6. Appoint a private citizen-led task-force to provide guidance directly to the Council on implementation of recommendations of the Study.

7. Set aside thirty minutes at each regular City Council meeting for members of the task force to report exclusively on the City’s progress in tackling an aspect of the dysfunction in City government diagnosed in the Study. The Council should suspend its practice of not responding to specific citizen questions for this portion of the meeting.

8. When inviting Berkshire Advisors to present their findings and processes at their earliest availability, please advise them to be prepared to describe the process through which they solicited input from City Council members and City staff. The public deserves to understand the true circumstances surrounding their representatives’ failure to participate in the survey process.

9. Conclude, as so many of us have, with deep regret given our personal affinity for Mr. Canada, that it is no longer an open question as to whether he has the ability to lead transformational change in City management. Hire a professional recruiting firm and task them with securing the highest quality applicants for the position. Set above-market salary for this position to enable the recruitment of applicants with proven experience in turning around broken city governments. Have a candidate in place by March, allowing him or her to immediately, with the further assistance of the recruiting firm, hire replacements for the many vacant positions in City staff leadership and build a team capable of delivering the change the community so deserves.

The Phoenix Project stands ready to partner with the City in this process of transformation, and we will seek out resources from all of our university partners and other contacts to assist in whatever ways we can be helpful. We are committed to our work in Petersburg and believe that the Efficiency Study represents a once-in-a-lifetime opportunity for Council to reverse Petersburg’s decline and chart a new course for good government and prosperity for all residents.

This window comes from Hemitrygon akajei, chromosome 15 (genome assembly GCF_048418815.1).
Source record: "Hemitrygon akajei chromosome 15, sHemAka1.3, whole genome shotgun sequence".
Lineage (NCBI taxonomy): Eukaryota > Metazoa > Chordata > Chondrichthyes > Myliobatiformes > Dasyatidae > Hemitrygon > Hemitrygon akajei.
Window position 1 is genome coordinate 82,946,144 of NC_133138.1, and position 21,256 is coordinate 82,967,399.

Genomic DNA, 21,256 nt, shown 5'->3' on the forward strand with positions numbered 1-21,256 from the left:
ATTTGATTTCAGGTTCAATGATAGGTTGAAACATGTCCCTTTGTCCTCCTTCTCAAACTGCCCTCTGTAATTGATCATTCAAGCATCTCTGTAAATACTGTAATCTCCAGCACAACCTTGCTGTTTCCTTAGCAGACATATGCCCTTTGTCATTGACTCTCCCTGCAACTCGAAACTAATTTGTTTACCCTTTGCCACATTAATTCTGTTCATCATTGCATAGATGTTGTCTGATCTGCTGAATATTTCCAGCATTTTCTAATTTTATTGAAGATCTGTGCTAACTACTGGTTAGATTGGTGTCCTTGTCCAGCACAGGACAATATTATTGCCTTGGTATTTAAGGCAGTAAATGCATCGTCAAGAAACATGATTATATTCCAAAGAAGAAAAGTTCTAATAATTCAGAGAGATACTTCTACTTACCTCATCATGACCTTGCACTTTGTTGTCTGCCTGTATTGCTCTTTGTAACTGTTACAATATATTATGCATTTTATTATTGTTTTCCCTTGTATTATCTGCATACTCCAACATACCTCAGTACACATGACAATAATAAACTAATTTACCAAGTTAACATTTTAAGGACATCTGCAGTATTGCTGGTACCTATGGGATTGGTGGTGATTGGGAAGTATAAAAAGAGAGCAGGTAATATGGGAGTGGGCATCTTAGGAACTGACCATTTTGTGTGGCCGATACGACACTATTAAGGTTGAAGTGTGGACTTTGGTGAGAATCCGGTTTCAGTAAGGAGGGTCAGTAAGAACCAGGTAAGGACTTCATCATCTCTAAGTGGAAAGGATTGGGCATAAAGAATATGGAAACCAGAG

I have been impressed by your personal character in the three years in which we have had the opportunity to work together. I think you have the ability and the courage to set an example for other Council members at this critical time in the City’s history. Should you lead boldly you will have my full support and deep gratitude.

Respectfully yours,
Greg Werkheiser
Executive Director
The Phoenix Project

Saturday, December 13, 2008

Who Is Venus Flytrap?

He's not speaking in a dungeon, really. It only looks that way because my camera is cheap and crappy.

The world needs more Tim Reids. Tim Reid was an articulate, insightful, thoughtful black man before Barack Obama made it fashionable. Long before Obama rose to rock star status after the 2004 Democratic National Convention, Reid quietly laid part of the path for him by chipping away at overt and covert racism through television and film. Reid has made it his life's work to bring real African-American people to us through his characters. Real people with real problems, joys, sorrows and triumphs. People that aren't based on exaggerated stereotypes and white perceptions of how black people "should" be. People that don't demean themselves by taking the path of low self-expectation. People that don't spend their energy denigrating themselves or others. People who, in short, don't cater to the lowest common denominators of our society, whether they be racist, misogynist or otherwise unable to see and respect our shared humanity.

Tim Reid was here at the store last night, and it was a rare treat to hear him speak. He spoke about passion and integrity in art and life. He spoke about the responsibility he felt to use his art to add something to the world. He lamented the lack of moral compass in today's artists, particularly comedians. He talked about the way young comedians of the hip-hop generation (whether black or white or whatever) spend a lot of time and energy trying to come up with new ways to be shocking, but not much time inventing new ways to be FUNNY. He talked about how our political correctness has taken a lot of the fun out of our culture.